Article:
by Wilson Koewing

Alan Cunningham was one of those people who always wore headphones. Six months into the pandemic, he stopped listening to music. He was convinced that too much about the world the music was made in had changed, but he continued wearing headphones.

His wife, Alice, was none the wiser, and with silence in his headphones he learned she carried on conversations between herself and a version of him that she voiced. The conversations were mundane but skewed in Alice’s favor. What to order from Grubhub. Which Netflix show to watch that evening. Saying “Absolutely, babe!” to her daily Amazon purchases from their joint account.

Eventually, Alan tired of these conversations and listened to ambient sounds. He started with weather. Thunder. Rain. He discovered an affinity for snow. It sounded like nothing, but undeniably something. When weather dried up, he discovered animal sounds. Whales. Coyotes. Birds. Then communities. Rainforest. Mountains. Plains. Underwater environments. And finally, everyday sounds. A crackling fire. Footsteps on wet grass. A comb brushing hair. Eventually, he downloaded a program that allowed him to edit together random sounds he found.

Nine months into the pandemic, Alan returned to one of his true loves, cycling. Some days, he rode deep into the suburbs until he was alone by the interstate, the city skyline barely visible in the distance. Other days, he rode along the river into the city.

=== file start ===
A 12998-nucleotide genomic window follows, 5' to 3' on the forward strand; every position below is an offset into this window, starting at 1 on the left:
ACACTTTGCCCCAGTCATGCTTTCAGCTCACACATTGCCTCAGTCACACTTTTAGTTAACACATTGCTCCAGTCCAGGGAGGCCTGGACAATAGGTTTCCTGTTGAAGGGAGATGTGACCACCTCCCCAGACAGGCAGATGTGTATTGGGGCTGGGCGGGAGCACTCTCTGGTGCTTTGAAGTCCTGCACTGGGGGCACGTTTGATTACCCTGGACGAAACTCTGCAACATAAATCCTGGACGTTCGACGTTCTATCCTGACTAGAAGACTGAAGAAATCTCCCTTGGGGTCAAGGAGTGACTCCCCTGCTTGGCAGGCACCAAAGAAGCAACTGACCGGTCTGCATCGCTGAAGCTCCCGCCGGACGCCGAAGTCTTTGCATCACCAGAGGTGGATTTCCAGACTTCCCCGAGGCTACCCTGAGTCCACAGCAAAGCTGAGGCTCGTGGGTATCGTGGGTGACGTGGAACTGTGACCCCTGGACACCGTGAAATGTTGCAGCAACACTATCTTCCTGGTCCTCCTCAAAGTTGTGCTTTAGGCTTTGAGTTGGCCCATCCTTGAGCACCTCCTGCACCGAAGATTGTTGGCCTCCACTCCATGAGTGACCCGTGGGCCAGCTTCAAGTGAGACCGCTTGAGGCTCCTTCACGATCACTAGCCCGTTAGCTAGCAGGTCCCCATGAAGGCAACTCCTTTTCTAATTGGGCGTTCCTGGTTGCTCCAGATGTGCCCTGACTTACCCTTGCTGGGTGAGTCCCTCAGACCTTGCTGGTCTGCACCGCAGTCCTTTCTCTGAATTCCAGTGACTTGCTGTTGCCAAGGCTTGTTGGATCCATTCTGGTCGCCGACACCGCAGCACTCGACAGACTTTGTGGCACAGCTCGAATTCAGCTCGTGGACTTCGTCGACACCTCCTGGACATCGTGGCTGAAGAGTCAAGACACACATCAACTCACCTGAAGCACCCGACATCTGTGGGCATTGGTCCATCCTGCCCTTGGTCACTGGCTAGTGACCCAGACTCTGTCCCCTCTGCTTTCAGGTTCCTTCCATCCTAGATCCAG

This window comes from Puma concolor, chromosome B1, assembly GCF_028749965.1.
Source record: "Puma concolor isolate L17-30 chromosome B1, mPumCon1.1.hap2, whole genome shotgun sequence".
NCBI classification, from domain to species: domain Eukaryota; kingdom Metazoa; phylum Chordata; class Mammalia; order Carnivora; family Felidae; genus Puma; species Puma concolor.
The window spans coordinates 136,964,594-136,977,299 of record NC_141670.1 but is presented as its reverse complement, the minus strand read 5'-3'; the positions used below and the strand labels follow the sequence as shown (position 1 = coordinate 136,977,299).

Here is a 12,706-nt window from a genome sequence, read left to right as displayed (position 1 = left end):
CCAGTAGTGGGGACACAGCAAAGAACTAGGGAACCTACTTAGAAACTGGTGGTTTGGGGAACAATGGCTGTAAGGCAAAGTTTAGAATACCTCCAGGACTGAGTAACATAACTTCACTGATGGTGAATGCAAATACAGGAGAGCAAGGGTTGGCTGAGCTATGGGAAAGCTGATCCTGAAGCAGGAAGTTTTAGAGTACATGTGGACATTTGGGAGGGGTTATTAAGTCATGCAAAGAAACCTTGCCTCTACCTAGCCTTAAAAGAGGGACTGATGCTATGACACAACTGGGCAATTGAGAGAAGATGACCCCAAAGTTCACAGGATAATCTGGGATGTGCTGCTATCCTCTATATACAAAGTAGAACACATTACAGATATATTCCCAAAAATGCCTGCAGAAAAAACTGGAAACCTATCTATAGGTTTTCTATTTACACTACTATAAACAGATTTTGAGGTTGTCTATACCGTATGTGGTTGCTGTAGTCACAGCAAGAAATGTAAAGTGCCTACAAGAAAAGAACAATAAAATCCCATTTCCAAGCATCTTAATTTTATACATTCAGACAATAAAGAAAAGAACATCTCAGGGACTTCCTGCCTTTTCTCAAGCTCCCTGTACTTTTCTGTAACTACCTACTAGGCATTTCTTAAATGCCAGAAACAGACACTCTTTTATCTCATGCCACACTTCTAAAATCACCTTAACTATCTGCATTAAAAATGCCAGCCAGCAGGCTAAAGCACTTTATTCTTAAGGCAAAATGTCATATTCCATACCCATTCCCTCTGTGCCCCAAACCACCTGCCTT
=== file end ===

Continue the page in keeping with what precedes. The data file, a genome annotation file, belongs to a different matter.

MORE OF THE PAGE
One afternoon, he pedaled into the abandoned amusement park on the edge of downtown. A security guard emerged from a tiny house.

“Can’t enter,” he said. “There’s no one in there.”

“That’s why I want to enter,” Alan replied.

“Can’t have you riding around in there.”

“Why?” Alan said. “There’s no one in there.”

“You start riding around, everyone wants to.”

“How many others have tried before me?”

“You’re the first.”

They stared at each other for a length of time.

“Fuck it,” the security guard said, lighting a smoke.

After that, each time Alan pedaled by, the security guard merely nodded.

At home, Alan witnessed a change in Alice. The first months of the pandemic had seemed like a vacation, but the isolation wore on her. Before, her job with a local nonprofit had kept her busy with panel discussions and networking happy hours. When she was relegated to Zoom, her sunny disposition darkened. The mundane conversations grew grim. “What if I never see Hanalei Bay again?” she’d weep, “or visit an amusement park?”

Feeling helpless, Alan retreated into his sounds—until one day an idea struck. For weeks, he rode to the amusement park every day. He climbed the stairs of an observation tower there that provided an all-encompassing view. He worked feverishly on his computer.

One sunny day, when Alice’s gloom weighed heavy, Alan invited her on a bike ride. Surprised, she agreed, and off they went. They pedaled into the amusement park and climbed the observation tower hand in hand.

“Alan, what is this?” He placed his headphones over her ears and pressed play on what he knew was a soundscape of how the amusement park would sound if it were open. Children screaming on roller coasters. The ding of carnival games. People splashing in a pool. When she realized what she was hearing, a smile grew on Alice’s face, and she began to spin, with her arms out free. A happiness swelled in Alan as he watched the light that had gone dormant in his wife’s eyes return like the bloom of exploding fireworks reflecting off her irises.


Photo by Justin on Unsplash